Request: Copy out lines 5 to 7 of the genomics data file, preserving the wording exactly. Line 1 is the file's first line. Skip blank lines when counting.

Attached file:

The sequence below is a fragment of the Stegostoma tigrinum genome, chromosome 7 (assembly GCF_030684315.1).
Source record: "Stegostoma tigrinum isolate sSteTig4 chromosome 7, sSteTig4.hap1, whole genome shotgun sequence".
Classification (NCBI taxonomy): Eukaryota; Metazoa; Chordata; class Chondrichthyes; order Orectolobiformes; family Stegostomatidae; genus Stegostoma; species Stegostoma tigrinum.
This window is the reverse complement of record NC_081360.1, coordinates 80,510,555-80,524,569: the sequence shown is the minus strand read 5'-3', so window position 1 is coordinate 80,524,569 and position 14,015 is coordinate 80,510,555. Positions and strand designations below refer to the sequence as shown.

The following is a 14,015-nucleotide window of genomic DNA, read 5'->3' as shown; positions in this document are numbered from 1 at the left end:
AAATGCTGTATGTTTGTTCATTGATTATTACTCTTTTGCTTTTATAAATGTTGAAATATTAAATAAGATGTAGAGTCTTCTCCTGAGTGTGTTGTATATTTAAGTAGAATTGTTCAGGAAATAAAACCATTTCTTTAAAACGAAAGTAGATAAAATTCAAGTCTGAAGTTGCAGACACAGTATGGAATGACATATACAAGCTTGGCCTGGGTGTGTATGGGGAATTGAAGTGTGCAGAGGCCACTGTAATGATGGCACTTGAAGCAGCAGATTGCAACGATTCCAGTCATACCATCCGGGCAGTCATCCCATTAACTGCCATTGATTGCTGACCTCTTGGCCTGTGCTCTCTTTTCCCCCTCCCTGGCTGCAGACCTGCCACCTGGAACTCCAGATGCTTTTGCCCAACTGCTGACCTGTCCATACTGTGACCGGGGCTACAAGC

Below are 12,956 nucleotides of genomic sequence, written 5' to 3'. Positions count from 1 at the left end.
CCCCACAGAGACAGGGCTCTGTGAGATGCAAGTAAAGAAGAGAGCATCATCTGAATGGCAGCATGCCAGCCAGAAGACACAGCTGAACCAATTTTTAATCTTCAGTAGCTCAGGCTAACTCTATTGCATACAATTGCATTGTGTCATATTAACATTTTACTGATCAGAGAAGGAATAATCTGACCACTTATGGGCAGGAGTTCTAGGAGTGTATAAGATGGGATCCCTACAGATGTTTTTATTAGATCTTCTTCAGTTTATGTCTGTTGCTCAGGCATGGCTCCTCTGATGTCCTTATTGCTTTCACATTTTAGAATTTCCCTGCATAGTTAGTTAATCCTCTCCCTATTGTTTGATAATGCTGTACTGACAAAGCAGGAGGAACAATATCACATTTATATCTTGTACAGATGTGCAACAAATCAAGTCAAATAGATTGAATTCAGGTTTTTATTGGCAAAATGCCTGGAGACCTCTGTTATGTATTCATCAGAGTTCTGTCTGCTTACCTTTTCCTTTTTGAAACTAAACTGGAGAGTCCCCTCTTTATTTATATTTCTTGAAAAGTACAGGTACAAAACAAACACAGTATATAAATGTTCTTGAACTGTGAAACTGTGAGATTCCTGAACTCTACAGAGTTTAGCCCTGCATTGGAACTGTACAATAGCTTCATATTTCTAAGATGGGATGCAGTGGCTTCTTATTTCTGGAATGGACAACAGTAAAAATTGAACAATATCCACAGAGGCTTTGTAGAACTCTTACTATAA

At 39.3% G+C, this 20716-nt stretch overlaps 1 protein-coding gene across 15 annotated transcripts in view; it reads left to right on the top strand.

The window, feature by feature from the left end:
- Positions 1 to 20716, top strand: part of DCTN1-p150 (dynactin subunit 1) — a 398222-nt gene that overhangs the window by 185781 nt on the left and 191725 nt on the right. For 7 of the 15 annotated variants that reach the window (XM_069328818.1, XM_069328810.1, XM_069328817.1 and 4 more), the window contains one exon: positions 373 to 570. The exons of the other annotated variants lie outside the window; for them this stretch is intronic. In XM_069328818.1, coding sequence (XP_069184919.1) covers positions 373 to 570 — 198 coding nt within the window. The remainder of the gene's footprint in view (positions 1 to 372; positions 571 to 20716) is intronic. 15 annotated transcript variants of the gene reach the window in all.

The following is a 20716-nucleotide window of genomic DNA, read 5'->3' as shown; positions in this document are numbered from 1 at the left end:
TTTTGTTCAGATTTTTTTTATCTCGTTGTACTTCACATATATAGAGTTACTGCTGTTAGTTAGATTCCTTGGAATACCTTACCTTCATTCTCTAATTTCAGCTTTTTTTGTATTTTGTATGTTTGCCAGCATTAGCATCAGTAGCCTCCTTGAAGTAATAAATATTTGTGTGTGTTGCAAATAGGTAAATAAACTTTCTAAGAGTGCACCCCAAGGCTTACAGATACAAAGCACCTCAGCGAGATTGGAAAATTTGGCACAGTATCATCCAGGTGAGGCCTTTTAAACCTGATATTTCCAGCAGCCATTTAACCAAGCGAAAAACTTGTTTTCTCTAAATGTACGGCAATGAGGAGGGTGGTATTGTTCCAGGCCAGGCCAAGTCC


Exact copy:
The following is a 14,015-nucleotide window of genomic DNA, read 5'->3' as shown; positions in this document are numbered from 1 at the left end:
AAATGCTGTATGTTTGTTCATTGATTATTACTCTTTTGCTTTTATAAATGTTGAAATATTAAATAAGATGTAGAGTCTTCTCCTGAGTGTGTTGTATATTTAAGTAGAATTGTTCAGGAAATAAAACCATTTCTTTAAAACGAAAGTAGATAAAATTCAAGTCTGAAGTTGCAGACACAGTATGGAATGACATATACAAGCTTGGCCTGGGTGTGTATGGGGAATTGAAGTGTGCAGAGGCCACTGTAATGATGGCACTTGAAGCAGCAGATTGCAACGATTCCAGTCATACCATCCGGGCAGTCATCCCATTAACTGCCATTGATTGCTGACCTCTTGGCCTGTGCTCTCTTTTCCCCCTCCCTGGCTGCAGACCTGCCACCTGGAACTCCAGATGCTTTTGCCCAACTGCTGACCTGTCCATACTGTGACCGGGGCTACAAGC

Below are 12,956 nucleotides of genomic sequence, written 5' to 3'. Positions count from 1 at the left end.